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Keep Houston Press Free
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A Monster in East Texas! Or Something Like That...

The Old Grey Lady doesn’t like to think of herself as sensationalist. She’s the newspaper of record and prefers to stick to sober facts and objective truth when covering a story. Except, of course, when that story takes place in the thick backwoods of East Texas. When writing about Texas, it’s just too hard to resist calling an aquatic fern a “

lake-eating monster

” in a headline.

Lake Caddo — home to Eagle’s drummer Don Henley — has been infested with a weed called Salvinia molesta, which, according to the Times, has the “ability to double in size every two to four days and cover 40 square miles within three months, suffocating all life beneath.” Sounds pretty bad, but “a lake-eating monster?” That’s the kind of headline that will get a story lodged on the 10 Most Emailed Articles for weeks.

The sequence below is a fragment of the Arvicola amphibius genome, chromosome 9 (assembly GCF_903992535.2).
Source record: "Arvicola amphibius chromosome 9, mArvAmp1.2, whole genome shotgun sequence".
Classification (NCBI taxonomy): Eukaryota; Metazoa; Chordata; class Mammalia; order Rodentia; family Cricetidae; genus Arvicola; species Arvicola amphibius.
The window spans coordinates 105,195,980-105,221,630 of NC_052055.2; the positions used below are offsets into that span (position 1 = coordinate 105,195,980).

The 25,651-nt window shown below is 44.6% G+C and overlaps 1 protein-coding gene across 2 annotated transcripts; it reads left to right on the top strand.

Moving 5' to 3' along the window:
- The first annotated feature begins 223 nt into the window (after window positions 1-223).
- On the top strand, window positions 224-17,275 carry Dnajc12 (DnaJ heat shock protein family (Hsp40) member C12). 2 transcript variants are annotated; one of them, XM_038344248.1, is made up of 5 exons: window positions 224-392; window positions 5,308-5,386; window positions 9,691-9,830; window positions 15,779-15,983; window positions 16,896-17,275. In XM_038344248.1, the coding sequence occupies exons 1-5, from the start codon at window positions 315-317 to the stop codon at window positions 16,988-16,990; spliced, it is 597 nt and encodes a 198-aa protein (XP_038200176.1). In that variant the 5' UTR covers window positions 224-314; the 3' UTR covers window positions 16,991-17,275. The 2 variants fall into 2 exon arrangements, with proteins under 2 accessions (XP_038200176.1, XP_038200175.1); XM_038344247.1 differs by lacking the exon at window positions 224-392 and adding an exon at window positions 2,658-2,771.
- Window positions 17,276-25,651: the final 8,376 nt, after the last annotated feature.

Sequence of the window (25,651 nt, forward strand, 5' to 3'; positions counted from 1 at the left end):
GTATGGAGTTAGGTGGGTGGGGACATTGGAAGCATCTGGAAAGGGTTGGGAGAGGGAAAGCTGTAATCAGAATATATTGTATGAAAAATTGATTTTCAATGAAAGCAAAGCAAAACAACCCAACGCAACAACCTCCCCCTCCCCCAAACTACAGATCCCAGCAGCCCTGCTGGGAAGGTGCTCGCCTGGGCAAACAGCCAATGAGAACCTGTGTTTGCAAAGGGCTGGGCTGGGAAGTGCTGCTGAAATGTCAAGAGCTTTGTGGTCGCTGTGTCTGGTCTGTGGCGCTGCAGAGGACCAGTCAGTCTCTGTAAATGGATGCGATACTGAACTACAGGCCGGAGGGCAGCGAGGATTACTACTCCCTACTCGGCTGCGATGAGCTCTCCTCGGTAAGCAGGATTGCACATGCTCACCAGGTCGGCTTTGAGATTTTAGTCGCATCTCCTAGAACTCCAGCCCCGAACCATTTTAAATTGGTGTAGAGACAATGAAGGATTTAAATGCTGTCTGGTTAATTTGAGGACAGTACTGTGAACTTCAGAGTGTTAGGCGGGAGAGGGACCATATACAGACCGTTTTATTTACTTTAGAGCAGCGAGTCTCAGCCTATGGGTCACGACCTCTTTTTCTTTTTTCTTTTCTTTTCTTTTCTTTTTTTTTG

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Turns out the source for that quote was none other than Jack Canson, a former Hollywood scriptwriter who lives on Lake Caddo. One of Canson’s scripts — Seedpeople — happens to be about an alien monster plant that takes over a small town. “It’s your classic 1950s drive-in-movie-monster plant,” Canson confided in the Times.

So, a B-movie screenwriter becomes a source for a story in which a real-life phenomenon comes to resemble his idea for a bad horror movie. Is that even fit to print?

If you’re wondering more about strange goings-on around the Caddo region, check on this story about Henley’s efforts to reshape the place’s image. -- Russell Cobb

UPDATE: They don't call us Houstoned for nothing. We just remembered Richard Connelly actually used horror movie imagery when he wrote about Salvinia molesta a few years back. The title of Connelly's piece was "Killer Weed." How appropriate.

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